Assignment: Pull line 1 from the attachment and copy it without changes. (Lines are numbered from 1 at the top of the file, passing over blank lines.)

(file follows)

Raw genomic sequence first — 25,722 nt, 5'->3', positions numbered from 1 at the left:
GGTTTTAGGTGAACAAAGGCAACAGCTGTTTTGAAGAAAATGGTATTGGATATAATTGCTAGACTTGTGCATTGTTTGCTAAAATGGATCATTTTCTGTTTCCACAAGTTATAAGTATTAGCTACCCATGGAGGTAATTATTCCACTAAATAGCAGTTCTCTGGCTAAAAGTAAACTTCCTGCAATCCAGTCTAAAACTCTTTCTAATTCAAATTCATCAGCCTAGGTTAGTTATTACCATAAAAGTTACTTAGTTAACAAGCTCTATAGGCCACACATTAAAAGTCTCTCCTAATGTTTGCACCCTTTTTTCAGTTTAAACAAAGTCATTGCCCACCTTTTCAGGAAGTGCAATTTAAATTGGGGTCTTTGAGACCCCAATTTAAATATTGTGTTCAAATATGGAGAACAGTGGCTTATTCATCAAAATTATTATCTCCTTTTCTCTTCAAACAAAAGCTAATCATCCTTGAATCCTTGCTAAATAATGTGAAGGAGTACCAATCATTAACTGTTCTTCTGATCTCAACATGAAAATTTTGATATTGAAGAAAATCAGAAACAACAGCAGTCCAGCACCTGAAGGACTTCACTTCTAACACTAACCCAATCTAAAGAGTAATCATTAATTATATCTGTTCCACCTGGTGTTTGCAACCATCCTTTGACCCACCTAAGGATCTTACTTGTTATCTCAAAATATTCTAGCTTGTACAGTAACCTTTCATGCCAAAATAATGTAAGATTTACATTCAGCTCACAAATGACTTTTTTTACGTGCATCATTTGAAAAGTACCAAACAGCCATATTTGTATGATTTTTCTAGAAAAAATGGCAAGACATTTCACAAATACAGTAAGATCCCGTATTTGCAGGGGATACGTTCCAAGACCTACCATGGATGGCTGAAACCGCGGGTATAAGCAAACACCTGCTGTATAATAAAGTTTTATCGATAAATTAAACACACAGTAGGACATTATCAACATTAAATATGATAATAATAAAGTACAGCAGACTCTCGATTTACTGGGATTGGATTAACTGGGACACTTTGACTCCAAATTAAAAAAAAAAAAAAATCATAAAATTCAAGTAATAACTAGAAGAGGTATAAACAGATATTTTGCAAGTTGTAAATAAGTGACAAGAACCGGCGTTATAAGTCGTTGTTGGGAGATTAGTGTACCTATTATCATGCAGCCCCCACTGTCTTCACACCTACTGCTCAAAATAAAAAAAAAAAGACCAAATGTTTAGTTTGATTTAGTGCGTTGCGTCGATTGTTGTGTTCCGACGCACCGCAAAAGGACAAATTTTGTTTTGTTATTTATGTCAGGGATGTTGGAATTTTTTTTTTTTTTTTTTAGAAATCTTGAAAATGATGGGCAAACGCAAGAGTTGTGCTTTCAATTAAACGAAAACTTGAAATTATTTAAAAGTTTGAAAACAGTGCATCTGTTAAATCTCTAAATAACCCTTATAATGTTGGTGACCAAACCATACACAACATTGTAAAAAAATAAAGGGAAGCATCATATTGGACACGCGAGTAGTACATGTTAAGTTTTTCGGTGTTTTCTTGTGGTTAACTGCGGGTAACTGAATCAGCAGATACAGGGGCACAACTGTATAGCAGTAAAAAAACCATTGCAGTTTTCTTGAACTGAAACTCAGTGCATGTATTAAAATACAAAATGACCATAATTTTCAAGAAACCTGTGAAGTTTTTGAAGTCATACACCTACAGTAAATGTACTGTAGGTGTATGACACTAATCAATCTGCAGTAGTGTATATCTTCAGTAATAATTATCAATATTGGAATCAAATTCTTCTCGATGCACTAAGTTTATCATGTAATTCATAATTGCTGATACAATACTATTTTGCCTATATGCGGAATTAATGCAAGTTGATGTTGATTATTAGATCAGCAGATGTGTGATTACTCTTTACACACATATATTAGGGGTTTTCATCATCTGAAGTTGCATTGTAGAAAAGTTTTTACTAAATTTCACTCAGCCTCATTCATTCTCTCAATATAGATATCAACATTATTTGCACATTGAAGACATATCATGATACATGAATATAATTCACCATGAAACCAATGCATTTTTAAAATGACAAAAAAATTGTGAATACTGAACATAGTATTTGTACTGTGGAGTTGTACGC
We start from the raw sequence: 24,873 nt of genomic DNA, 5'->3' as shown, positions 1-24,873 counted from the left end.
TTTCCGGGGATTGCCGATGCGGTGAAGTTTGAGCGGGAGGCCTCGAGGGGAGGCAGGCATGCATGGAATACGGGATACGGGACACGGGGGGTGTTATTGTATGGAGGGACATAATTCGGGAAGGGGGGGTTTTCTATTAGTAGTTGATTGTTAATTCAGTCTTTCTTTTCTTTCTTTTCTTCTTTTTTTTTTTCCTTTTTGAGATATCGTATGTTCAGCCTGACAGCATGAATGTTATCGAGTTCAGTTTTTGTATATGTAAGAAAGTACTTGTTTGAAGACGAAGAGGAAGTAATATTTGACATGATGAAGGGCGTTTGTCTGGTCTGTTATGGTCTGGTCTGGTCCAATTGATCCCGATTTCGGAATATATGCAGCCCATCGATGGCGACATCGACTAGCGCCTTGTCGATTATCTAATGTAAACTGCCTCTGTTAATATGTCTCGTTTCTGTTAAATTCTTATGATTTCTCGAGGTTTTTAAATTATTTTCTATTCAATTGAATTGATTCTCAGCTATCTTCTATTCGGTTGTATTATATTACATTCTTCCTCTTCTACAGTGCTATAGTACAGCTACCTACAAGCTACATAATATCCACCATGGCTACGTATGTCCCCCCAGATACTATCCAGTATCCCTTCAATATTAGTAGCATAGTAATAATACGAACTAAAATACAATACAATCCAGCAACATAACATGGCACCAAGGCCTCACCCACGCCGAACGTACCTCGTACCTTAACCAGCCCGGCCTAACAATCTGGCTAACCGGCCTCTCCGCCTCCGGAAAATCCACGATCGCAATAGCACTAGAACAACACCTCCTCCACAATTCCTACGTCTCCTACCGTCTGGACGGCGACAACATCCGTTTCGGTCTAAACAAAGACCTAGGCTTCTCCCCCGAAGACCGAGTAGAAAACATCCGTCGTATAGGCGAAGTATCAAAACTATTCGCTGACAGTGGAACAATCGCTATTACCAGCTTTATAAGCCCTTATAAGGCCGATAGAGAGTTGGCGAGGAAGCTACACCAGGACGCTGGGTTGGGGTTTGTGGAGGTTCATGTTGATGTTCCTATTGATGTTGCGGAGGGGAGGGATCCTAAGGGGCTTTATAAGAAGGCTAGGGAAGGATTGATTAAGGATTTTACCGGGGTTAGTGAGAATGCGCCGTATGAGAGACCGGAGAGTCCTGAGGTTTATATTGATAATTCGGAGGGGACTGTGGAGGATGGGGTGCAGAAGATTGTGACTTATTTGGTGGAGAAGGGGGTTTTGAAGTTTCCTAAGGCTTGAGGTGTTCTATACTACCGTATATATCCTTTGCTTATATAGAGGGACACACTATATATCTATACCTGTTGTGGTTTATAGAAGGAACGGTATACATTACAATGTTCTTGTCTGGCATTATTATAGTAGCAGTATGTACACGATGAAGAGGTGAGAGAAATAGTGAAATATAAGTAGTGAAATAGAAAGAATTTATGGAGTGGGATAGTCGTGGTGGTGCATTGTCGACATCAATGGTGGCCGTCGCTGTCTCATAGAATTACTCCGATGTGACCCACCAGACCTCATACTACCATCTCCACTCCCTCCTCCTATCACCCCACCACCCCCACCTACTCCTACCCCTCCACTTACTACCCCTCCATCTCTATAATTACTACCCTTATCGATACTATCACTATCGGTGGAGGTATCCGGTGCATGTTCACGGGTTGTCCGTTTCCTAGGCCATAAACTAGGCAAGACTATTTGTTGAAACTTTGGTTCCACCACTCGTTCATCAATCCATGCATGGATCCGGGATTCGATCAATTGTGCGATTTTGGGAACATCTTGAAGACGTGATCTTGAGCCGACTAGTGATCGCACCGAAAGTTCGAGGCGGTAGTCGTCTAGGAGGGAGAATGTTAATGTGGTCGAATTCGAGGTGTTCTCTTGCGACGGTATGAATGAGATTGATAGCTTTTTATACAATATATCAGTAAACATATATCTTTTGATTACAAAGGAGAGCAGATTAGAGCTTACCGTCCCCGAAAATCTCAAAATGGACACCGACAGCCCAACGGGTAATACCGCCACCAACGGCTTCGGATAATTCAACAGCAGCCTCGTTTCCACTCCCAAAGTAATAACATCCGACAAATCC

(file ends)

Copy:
Raw genomic sequence first — 25,722 nt, 5'->3', positions numbered from 1 at the left: